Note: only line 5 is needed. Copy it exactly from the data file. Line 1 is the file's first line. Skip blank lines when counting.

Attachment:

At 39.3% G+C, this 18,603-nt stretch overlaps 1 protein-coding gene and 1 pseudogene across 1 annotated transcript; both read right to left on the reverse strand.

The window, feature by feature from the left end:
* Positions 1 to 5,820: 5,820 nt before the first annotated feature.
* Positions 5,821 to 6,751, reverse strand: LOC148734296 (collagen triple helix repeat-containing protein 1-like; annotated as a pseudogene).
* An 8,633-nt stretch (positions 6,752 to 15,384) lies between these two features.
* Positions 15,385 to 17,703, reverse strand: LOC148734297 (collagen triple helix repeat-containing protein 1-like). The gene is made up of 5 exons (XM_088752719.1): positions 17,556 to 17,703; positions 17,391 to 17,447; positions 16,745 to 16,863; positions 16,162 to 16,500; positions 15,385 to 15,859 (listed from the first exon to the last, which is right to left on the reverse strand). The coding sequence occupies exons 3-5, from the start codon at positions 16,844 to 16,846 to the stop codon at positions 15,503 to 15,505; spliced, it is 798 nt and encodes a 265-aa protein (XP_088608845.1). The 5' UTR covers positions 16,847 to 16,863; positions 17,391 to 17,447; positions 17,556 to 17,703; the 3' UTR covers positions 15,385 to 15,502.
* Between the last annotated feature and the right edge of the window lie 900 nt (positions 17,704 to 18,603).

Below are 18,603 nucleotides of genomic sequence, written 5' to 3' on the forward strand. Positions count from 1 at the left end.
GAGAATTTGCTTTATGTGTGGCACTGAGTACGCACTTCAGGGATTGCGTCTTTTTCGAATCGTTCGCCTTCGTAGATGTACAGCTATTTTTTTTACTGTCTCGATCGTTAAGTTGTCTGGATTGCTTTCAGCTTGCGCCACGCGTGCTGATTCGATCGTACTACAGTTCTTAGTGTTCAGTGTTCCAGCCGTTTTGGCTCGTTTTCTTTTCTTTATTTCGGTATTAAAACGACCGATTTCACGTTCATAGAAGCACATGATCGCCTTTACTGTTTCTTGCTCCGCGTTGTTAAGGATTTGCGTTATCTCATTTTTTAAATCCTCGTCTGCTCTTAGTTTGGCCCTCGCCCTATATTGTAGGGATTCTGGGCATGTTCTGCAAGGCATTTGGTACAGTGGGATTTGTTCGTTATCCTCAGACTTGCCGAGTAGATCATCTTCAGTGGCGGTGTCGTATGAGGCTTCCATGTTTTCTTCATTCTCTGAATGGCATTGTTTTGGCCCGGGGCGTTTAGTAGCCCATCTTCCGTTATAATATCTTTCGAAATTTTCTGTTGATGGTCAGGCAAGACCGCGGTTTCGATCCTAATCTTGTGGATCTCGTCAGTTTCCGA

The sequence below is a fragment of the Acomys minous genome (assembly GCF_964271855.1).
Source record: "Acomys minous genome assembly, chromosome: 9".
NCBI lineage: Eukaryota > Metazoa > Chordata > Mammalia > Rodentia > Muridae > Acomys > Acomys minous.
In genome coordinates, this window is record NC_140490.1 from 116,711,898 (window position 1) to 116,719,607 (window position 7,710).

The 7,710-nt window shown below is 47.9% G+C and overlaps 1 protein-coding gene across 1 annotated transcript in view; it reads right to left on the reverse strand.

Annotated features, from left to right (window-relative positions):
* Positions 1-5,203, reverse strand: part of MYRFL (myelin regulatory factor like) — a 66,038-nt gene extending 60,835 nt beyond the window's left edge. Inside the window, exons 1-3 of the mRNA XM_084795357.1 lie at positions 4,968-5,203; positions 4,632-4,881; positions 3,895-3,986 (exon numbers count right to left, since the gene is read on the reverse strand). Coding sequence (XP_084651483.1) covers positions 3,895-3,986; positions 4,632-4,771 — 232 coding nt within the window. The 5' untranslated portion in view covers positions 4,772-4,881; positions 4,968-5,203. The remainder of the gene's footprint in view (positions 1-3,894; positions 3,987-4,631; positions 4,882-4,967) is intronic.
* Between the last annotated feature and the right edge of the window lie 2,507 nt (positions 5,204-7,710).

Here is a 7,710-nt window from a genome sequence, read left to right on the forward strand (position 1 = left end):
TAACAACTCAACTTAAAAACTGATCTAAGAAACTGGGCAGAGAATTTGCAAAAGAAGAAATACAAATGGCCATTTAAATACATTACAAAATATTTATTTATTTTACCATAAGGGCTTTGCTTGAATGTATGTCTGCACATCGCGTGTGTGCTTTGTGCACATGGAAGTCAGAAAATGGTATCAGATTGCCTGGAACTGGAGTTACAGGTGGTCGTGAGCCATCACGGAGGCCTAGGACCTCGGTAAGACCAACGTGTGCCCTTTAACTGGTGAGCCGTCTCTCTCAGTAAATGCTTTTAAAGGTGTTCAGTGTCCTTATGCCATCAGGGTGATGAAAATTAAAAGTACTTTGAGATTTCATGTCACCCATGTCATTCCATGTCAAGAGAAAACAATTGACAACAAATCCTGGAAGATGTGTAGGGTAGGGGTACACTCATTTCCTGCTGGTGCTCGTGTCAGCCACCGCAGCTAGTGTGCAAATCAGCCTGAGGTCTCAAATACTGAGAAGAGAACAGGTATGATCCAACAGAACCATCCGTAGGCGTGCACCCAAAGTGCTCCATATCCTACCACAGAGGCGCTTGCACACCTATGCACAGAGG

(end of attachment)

* An 8,633-nt stretch (positions 6,752 to 15,384) lies between these two features.